The AMAES Photo Archive

Bill Jobling (left) and project assistant Richard Morgan (right) study a boulder carved with an elaborate hunting scene and Thamudic inscriptions. Photo courtesy of AMAES.

The AMAES photo archive contains more than 10,000 color and B&W images, covering nine seasons of field survey. These photos document primarily the several thousand inscribed stones and rock faces that the AMAES recorded across the Wadi Ramm region and therefore are (and were always intended to be) the survey’s primary data and documentation. In addition, the photographs document the desert landscapes/environments in which the inscriptions were found, as well as key archaeological sites and off-site features the AMAES visited throughout the region (especially rock shelters/overhangs, cisterns, dams, springs, stone circles/walls, etc.). Select photos also document aspects of traditional desert/Bedouin life in Wadi Ramm, aspects of the survey’s methods and “camp life,” and visits the survey team made to other sites around Jordan during the 1980s (i.e., Petra, Kerak, Aqaba, Amman). As such, the AMAES photographic archive is a major contribution to the study of Wadi Ramm’s cultural heritage and needs to be preserved, digitized, and made accessible to scholars and the public.

Other Records and Documentation of the AMAES

A scanned image of a page from one of Bill Jobling’s AMAES fieldbooks in which he recorded his initial notes about the survey’s findings.

While the photographic archive represents the primary data of the AMAES, the survey did produce other important documentation that is also being stored, registered, digitized, and selectively made accessible as part of the digital archive. This documentation includes:

  • William Jobling’s fieldbooks: contain preliminary on-site transcriptions/readings/translations of inscriptions, as well as miscellaneous notes on landscape, features, and progress of survey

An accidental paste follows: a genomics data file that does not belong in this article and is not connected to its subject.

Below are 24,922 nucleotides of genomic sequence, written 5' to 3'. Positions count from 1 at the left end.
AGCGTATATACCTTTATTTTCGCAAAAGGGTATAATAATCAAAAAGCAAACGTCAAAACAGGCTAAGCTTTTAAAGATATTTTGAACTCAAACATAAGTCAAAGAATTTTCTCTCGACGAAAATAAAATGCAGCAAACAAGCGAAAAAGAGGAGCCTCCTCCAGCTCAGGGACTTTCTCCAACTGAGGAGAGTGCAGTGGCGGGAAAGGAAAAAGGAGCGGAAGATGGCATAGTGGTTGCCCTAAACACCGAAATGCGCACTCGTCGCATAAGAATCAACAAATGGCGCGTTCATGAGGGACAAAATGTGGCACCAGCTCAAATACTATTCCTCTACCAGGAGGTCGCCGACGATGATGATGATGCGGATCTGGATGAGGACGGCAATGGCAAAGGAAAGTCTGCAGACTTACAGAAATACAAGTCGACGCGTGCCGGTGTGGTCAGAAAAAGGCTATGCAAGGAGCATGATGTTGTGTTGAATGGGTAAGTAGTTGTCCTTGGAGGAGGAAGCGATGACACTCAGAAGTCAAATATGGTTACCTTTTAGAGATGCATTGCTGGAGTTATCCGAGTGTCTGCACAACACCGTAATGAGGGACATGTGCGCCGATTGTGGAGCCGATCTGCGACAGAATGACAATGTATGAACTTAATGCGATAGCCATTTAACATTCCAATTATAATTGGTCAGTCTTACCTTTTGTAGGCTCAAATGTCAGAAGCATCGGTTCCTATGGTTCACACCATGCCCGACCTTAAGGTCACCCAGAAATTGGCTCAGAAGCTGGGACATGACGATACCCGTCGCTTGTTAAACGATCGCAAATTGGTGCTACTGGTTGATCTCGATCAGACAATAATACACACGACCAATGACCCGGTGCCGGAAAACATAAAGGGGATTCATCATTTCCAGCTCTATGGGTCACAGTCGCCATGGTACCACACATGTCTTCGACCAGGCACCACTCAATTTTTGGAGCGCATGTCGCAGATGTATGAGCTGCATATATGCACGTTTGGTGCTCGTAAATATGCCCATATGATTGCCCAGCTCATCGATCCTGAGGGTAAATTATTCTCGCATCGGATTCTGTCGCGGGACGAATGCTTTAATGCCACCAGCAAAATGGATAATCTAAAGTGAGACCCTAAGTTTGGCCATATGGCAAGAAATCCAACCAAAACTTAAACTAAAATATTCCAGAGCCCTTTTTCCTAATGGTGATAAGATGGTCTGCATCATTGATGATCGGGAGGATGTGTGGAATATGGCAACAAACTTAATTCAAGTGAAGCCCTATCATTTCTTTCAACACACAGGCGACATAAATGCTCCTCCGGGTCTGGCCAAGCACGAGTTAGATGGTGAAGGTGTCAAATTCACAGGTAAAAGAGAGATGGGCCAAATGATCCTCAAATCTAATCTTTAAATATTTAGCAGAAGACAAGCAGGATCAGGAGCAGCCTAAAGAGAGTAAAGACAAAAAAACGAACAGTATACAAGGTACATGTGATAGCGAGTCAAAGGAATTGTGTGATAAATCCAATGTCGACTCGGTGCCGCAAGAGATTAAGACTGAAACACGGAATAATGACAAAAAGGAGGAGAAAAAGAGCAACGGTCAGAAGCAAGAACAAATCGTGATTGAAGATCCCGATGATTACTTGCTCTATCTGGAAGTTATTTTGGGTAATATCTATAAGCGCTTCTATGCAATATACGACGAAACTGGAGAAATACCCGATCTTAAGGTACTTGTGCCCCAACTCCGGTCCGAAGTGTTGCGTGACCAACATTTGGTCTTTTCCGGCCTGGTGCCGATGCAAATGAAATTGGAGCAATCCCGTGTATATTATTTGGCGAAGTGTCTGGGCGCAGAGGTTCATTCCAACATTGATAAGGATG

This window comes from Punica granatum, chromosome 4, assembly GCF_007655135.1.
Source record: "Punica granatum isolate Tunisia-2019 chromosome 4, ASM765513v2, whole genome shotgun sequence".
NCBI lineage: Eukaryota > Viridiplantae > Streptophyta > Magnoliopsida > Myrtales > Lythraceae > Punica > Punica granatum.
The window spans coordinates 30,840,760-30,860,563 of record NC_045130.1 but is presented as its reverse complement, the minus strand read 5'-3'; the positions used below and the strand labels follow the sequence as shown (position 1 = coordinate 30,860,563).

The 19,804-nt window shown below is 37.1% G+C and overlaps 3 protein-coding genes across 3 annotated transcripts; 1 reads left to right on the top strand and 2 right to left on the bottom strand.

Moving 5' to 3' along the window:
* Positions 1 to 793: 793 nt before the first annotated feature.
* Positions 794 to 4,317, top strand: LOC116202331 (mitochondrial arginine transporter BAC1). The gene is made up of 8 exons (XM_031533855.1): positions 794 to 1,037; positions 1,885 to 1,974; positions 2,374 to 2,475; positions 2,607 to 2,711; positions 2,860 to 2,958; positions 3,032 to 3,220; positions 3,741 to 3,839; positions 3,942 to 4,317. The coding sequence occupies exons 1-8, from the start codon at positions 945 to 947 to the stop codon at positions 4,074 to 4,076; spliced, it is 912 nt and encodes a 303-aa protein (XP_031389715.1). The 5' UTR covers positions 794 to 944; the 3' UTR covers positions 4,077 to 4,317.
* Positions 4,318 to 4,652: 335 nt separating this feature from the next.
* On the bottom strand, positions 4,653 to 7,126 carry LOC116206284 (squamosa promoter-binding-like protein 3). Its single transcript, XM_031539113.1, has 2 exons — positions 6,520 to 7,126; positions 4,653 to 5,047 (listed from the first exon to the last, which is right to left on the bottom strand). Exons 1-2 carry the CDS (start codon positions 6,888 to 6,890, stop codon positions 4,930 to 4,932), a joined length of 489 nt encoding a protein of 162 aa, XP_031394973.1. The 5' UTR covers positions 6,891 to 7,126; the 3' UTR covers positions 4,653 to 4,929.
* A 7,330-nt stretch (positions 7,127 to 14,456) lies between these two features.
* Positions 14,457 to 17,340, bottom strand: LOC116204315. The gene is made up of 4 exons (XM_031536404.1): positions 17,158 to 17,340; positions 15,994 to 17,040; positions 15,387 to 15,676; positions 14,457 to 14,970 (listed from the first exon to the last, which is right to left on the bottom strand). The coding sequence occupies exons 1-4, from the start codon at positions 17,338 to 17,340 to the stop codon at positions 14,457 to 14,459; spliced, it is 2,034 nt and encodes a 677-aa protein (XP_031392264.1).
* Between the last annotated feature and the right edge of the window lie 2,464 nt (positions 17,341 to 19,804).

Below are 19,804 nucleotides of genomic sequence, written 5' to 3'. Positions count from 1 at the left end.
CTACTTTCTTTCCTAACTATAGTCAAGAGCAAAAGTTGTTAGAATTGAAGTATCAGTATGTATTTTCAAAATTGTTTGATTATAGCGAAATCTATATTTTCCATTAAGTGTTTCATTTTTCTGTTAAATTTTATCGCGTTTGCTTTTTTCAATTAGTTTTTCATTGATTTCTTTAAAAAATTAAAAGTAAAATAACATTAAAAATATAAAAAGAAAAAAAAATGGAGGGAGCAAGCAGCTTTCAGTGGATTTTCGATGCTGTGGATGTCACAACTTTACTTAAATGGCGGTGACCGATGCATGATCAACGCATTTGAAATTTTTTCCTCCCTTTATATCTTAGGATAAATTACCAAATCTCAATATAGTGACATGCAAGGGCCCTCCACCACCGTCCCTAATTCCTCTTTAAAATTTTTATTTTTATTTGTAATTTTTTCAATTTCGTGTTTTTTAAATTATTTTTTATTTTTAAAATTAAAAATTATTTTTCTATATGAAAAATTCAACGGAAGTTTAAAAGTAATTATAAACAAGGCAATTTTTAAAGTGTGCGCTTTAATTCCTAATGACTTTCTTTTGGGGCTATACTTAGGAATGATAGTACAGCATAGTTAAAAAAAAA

• Richard Morgan’s fieldbooks: Jobling was joined for several seasons by University of Sydney undergraduate Richard Morgan who kept very valuable notes on the progress of the survey, the location of sites, and measurements/descriptions of key features
  • Gazetteer and Field Maps: the AMAES produced a fairly complete gazetteer of all sites/locations visited by the survey, based on the 1:250,000 map series used in the field.
  • Rubbings/Tracings: the AMAES made several large format, to-scale rubbings of select inscribed stone surfaces

Other Materials

  • AMAES Publications (Drafts & Offprints): Jobling published preliminary reports on the survey’s seasons in numerous journals including ADAJ, Syria, and Liber Annuus, as well as thematic papers in several edited volumes and conference proceedings. The archives contains offprint copies of these works, together with the copious notes and drafts Jobling created in writing the final versions.
  • Jobling’s research/study notebooks: unlike the fieldbooks, which were written down in the field, these notebooks appear to capture Jobling’s thoughts throughout the rest of the year, as he researched topics, prepared drafts of papers, and planned upcoming seasons.
  • Miscellaneous papers and documents: documentation/memos/communications related to research, season planning, grant applications, planned publications, scholarly correspondence, etc.

To learn more about the AMAES project archive or to inquire about access, please email:

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